Olin Downes
Olin Downes (January 27, 1886–August 22, 1955) was an American music critic.

He studied piano, music theory, and music criticism in New York
New York
New York is a state in the Northeastern region of the United States. It is the nation's third most populous state. New York is bordered by New Jersey and Pennsylvania to the south, and by Connecticut, Massachusetts and Vermont to the east...

 and Boston
Boston is the capital of and largest city in Massachusetts, and is one of the oldest cities in the United States. The largest city in New England, Boston is regarded as the unofficial "Capital of New England" for its economic and cultural impact on the entire New England region. The city proper had...

, and it was in those two cities that he made his career as a music critic—first with the Boston Post
Boston Post
The Boston Post was the most popular daily newspaper in New England for over a hundred years before it folded in 1956. The Post was founded in November 1831 by two prominent Boston businessmen, Charles G...

(1906–1924) and then with the New York Times (1924–1955). He was also known in radio broadcasting for his contributions to an intermission feature during the Metropolitan Opera radio broadcasts
Metropolitan Opera radio broadcasts
The Metropolitan Opera radio broadcasts are a regular series of weekly broadcasts on network radio of full-length opera performances. They are transmitted live from the stage of the Metropolitan Opera in New York City...

, "The Metropolitan Opera Quiz." Occasionally, he appeared as a guest lecturer at universities and music conservatories. He gave the eulogy at the funeral of opera contralto
Contralto is the deepest female classical singing voice, with the lowest tessitura, falling between tenor and mezzo-soprano. It typically ranges between the F below middle C to the second G above middle C , although at the extremes some voices can reach the E below middle C or the second B above...

 Sophie Braslau
Sophie Braslau
Sophie Braslau was a contralto prominent in United States opera, starting with her debut in New York's Metropolitan Opera in 1913 when she was just 21 years of age....

 on December 24, 1935.

While conservative in many regards, he was a champion of some new music in the first half of the 20th century. In particular, he often promoted the works of Prokofiev
Sergei Prokofiev
Sergei Sergeyevich Prokofiev was a Russian composer, pianist and conductor who mastered numerous musical genres and is regarded as one of the major composers of the 20th century...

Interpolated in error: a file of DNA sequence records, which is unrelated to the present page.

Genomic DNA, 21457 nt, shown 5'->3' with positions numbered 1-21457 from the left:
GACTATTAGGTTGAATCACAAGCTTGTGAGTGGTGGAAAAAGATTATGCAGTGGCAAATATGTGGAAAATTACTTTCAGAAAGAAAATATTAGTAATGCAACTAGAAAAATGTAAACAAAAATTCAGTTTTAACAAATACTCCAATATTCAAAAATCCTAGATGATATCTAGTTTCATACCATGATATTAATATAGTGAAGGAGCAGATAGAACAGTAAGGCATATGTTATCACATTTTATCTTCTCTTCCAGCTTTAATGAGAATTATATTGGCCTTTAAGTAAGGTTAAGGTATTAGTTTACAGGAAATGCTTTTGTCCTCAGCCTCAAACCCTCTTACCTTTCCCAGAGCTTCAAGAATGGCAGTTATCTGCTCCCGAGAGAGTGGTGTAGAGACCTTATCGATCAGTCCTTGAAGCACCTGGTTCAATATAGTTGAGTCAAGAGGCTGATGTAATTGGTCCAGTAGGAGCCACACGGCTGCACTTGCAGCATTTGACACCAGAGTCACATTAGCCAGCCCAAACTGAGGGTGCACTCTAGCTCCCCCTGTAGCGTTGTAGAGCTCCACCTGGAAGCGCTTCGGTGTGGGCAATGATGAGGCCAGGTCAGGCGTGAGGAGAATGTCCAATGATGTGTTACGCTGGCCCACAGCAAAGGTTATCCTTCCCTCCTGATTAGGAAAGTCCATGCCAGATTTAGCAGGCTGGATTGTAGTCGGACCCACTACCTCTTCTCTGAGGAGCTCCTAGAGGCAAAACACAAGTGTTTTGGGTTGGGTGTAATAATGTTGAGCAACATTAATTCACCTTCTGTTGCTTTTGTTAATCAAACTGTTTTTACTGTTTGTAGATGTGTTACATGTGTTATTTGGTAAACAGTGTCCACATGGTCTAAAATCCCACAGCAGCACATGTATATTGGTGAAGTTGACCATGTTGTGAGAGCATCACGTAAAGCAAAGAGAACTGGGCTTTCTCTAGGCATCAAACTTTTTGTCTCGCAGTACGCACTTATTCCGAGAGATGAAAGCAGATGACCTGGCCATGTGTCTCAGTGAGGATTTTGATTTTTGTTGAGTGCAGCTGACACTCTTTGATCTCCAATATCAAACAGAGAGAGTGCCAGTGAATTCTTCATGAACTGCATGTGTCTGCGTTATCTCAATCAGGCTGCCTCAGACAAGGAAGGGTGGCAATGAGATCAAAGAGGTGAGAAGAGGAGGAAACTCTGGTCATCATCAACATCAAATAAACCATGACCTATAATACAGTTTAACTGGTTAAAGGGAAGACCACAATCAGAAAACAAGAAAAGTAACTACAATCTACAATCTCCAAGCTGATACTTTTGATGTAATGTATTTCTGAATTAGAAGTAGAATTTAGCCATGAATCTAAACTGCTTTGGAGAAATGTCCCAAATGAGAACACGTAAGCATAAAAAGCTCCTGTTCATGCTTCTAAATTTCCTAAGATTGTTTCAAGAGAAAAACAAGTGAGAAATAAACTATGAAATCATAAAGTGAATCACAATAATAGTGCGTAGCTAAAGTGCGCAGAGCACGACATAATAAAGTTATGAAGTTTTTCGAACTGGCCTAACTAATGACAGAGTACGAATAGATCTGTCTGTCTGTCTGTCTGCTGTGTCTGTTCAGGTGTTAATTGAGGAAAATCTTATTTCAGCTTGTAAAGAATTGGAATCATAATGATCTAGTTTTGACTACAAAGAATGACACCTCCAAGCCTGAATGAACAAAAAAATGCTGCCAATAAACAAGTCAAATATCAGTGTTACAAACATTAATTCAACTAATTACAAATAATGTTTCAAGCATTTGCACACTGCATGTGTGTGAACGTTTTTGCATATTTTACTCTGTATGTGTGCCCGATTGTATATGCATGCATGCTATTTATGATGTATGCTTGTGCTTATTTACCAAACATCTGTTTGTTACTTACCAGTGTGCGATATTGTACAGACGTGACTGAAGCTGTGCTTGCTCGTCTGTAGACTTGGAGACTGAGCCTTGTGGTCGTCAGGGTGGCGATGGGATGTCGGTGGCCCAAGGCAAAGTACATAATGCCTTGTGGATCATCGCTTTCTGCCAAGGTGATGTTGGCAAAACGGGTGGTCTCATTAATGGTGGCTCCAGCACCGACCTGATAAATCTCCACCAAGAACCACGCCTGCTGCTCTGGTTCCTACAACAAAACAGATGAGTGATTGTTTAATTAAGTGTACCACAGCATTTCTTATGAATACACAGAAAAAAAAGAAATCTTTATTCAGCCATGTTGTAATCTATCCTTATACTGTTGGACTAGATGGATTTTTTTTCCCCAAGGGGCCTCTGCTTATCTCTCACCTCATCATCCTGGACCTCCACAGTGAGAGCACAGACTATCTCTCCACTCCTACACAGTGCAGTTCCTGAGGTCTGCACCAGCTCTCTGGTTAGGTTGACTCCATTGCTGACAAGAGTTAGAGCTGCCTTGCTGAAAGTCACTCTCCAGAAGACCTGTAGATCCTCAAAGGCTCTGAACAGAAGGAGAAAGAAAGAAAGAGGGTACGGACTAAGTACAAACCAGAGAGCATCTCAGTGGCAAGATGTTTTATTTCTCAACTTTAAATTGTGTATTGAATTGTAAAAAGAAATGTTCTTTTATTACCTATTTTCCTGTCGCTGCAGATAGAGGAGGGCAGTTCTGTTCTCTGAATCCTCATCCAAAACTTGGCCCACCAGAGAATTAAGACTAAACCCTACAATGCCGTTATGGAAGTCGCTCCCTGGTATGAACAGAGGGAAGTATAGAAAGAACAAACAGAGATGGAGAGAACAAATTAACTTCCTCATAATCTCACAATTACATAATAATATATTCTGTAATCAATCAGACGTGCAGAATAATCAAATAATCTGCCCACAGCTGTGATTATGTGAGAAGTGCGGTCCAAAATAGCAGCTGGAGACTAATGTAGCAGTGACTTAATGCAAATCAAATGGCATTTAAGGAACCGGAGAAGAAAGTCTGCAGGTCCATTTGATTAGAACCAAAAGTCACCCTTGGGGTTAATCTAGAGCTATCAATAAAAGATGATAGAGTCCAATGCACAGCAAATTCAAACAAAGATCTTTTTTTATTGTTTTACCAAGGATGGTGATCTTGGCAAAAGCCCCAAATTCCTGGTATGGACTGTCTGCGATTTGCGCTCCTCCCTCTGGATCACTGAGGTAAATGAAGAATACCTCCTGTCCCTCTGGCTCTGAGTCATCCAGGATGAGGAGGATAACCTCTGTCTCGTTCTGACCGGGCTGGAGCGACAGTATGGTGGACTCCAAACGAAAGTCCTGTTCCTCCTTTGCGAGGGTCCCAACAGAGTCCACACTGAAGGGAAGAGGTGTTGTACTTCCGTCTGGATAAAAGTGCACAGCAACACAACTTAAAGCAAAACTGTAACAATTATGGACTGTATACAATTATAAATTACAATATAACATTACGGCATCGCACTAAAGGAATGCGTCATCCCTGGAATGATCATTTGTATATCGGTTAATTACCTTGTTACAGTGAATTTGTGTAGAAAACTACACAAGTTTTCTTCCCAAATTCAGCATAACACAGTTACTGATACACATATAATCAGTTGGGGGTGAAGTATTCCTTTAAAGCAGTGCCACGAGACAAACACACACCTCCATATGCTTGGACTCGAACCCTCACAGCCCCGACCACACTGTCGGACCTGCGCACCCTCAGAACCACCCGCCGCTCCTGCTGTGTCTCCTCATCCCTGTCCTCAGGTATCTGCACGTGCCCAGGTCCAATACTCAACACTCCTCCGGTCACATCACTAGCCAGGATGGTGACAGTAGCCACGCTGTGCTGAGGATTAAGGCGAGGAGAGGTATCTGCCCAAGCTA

, Shostakovich
Dmitri Shostakovich
Dmitri Dmitriyevich Shostakovich was a Soviet Russian composer and one of the most celebrated composers of the 20th century....

, Stravinsky
Igor Stravinsky
Igor Fyodorovich Stravinsky ; 6 April 1971) was a Russian, later naturalized French, and then naturalized American composer, pianist, and conductor....

, Charles Ives
Charles Ives
Charles Edward Ives was an American modernist composer. He is one of the first American composers of international renown, though Ives' music was largely ignored during his life, and many of his works went unperformed for many years. Over time, Ives came to be regarded as an "American Original"...

, and Hovhaness
Alan Hovhaness
Alan Hovhaness was an Armenian-American composer.His music is accessible to the lay listener and often evokes a mood of mystery or contemplation...

 before they achieved worldwide fame.

By far his favorite living composer was Jean Sibelius
Jean Sibelius
Jean Sibelius was a Finnish composer of the later Romantic period whose music played an important role in the formation of the Finnish national identity. His mastery of the orchestra has been described as "prodigious."...

, whom he championed throughout his career. Downes wrote a short biography of the Finn, Sibelius the Symphonist (48 pp.). His lengthy correspondence with Sibelius has been edited and annotated by Glenda Dawn Goss
Glenda Goss
Glenda Goss is an author and music historian whose special interests are music and culture, early modernism, critical editing, and European-American points of cultural contact...

 in an appendix to her study Jean Sibelius and Olin Downes: Music Friendship, Criticism. Goss also shows that as a music critic for the New York Times, Downes was an influential voice for Sibelius in American music circles, although not the only force contributing to the Finn’s popularity in the United States in the first part of the twentieth century.